Cochno waterworks tower


Yesterday I had a day off work. I travel around the Clydebank area as part of my work and recently had spotted this water tower in the distance, but didn’t know anything about it. My free time yesterday was therefore employed in trying to find the tower from my best guesses about its location. When I did find it,  the private approach road revealed this amazing and frankly disturbing view of the tower  and its associated, now derelict works.


The private road signage clearly said that no vehicles were permitted, so I walked the road around the building, and found this view on its other side. What a disturbing aspect this amazing building presents from every aspect. The grassy pathway provides a strong leading line to the dark, block building. (It reminds me of something darkly industrial from wartime Germany).


This shows the same side of the building from a different angle. You can see the edge of the little secluded row of houses who have this eerie backdrop to their lives. I chatted to an elderly man who was in his garden wondering why I was wandering around with my camera. He explained that the tower was not to pressurise the domestic supply but instead to provide water pressure for the treatment works. Sadly when I observed that this was an amazing thing to have on your doorstep, he said that the local youths used it as a drinking-hideaway and that that was distressing for the residents. In fact the ladders to the tower had been cut off to stop kids climbing up and further vandalising it.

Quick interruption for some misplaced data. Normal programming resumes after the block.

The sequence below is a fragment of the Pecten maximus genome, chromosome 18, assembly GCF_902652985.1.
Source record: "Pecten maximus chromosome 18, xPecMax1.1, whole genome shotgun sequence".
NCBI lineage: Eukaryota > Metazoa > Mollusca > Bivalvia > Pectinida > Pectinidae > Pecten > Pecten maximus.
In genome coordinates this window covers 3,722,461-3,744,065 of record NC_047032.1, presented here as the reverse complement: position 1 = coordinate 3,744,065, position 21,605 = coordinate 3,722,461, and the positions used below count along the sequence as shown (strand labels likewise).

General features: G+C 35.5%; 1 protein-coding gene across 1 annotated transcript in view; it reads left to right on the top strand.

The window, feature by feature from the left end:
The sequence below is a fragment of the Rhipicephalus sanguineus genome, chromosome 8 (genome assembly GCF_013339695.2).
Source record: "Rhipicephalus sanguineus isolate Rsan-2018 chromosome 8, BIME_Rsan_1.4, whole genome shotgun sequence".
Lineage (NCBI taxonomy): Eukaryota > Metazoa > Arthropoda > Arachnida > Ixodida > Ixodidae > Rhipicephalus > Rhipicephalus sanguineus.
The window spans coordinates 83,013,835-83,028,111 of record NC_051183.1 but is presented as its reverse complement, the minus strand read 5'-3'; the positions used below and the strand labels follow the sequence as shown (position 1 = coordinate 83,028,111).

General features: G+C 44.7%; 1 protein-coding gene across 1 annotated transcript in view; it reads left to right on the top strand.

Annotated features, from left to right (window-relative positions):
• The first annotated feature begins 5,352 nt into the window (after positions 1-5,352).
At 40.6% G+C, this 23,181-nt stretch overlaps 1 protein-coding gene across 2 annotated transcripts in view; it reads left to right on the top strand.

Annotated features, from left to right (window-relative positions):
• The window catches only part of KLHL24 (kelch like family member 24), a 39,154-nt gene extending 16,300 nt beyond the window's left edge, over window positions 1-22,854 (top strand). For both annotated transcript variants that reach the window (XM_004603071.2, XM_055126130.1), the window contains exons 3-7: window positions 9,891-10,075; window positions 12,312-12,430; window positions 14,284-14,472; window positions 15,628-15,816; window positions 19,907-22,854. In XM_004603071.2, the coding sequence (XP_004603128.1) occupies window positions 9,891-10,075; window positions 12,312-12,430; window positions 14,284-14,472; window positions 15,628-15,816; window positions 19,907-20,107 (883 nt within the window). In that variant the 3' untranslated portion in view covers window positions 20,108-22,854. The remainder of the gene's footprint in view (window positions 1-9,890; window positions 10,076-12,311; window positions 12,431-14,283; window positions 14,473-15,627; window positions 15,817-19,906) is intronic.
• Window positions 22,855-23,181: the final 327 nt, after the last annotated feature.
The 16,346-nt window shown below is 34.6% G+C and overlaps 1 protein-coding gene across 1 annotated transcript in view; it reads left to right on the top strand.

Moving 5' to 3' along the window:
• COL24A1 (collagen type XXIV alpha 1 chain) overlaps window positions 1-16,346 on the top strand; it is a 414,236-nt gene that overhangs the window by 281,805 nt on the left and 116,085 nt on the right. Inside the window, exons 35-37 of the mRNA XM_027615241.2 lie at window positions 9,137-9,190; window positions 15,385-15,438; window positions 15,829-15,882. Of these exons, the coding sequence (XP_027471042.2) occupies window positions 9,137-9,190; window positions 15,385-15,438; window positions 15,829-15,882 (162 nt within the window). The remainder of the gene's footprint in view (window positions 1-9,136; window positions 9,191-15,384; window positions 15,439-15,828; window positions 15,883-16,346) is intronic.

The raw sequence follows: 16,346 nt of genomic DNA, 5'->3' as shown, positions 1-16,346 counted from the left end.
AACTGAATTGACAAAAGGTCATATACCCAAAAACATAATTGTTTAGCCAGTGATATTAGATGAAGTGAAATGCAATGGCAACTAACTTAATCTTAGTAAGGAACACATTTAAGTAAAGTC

Here are a few of the tower itself. I have included more than I might usually simply because the architecture is so interesting.




This last one is from the side of the building showing the view that the residents have from their back doors. All a bit depressing, however, there is something fascinating about this kind of architectural heritage and it seems sad that we couldn’t make something of it as a local heritage centre.
IMG_6309Photographically, what was interesting was the sheer simplicity of my ageing 500D with my 24mm f2.8 pancake lens. It is making me think a lot about Canon’s strategy for smaller DSLRs and just how good it would be if they would make a small rangefinder to use with the small pancake lenses. The sharpness of the pancake lens seems great.


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